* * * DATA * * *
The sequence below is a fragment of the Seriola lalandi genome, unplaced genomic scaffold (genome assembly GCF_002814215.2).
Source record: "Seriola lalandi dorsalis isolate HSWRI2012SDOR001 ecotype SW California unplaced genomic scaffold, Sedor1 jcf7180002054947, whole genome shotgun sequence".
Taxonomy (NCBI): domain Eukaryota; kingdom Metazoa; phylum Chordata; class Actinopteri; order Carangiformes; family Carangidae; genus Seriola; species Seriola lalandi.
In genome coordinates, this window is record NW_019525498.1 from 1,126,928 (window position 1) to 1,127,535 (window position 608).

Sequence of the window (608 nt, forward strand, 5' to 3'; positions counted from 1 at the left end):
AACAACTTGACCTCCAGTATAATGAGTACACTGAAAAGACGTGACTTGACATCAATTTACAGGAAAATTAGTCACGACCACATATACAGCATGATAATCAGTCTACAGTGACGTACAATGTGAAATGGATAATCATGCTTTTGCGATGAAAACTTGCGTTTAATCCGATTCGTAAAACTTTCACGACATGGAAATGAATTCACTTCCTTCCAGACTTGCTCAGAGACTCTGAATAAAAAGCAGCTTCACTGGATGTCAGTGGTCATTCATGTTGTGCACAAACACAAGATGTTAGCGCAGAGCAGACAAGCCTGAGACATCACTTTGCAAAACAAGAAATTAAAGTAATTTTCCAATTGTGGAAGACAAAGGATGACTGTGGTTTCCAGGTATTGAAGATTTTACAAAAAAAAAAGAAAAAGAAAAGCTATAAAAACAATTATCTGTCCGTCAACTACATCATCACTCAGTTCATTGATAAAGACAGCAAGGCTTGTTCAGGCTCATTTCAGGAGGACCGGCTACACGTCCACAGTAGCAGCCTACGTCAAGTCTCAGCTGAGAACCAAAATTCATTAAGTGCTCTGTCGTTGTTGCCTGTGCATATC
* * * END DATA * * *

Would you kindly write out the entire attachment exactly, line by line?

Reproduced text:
The sequence below is a fragment of the Seriola lalandi genome, unplaced genomic scaffold (genome assembly GCF_002814215.2).
Source record: "Seriola lalandi dorsalis isolate HSWRI2012SDOR001 ecotype SW California unplaced genomic scaffold, Sedor1 jcf7180002054947, whole genome shotgun sequence".
Taxonomy (NCBI): domain Eukaryota; kingdom Metazoa; phylum Chordata; class Actinopteri; order Carangiformes; family Carangidae; genus Seriola; species Seriola lalandi.
In genome coordinates, this window is record NW_019525498.1 from 1,126,928 (window position 1) to 1,127,535 (window position 608).

Sequence of the window (608 nt, forward strand, 5' to 3'; positions counted from 1 at the left end):
AACAACTTGACCTCCAGTATAATGAGTACACTGAAAAGACGTGACTTGACATCAATTTACAGGAAAATTAGTCACGACCACATATACAGCATGATAATCAGTCTACAGTGACGTACAATGTGAAATGGATAATCATGCTTTTGCGATGAAAACTTGCGTTTAATCCGATTCGTAAAACTTTCACGACATGGAAATGAATTCACTTCCTTCCAGACTTGCTCAGAGACTCTGAATAAAAAGCAGCTTCACTGGATGTCAGTGGTCATTCATGTTGTGCACAAACACAAGATGTTAGCGCAGAGCAGACAAGCCTGAGACATCACTTTGCAAAACAAGAAATTAAAGTAATTTTCCAATTGTGGAAGACAAAGGATGACTGTGGTTTCCAGGTATTGAAGATTTTACAAAAAAAAAAGAAAAAGAAAAGCTATAAAAACAATTATCTGTCCGTCAACTACATCATCACTCAGTTCATTGATAAAGACAGCAAGGCTTGTTCAGGCTCATTTCAGGAGGACCGGCTACACGTCCACAGTAGCAGCCTACGTCAAGTCTCAGCTGAGAACCAAAATTCATTAAGTGCTCTGTCGTTGTTGCCTGTGCATATC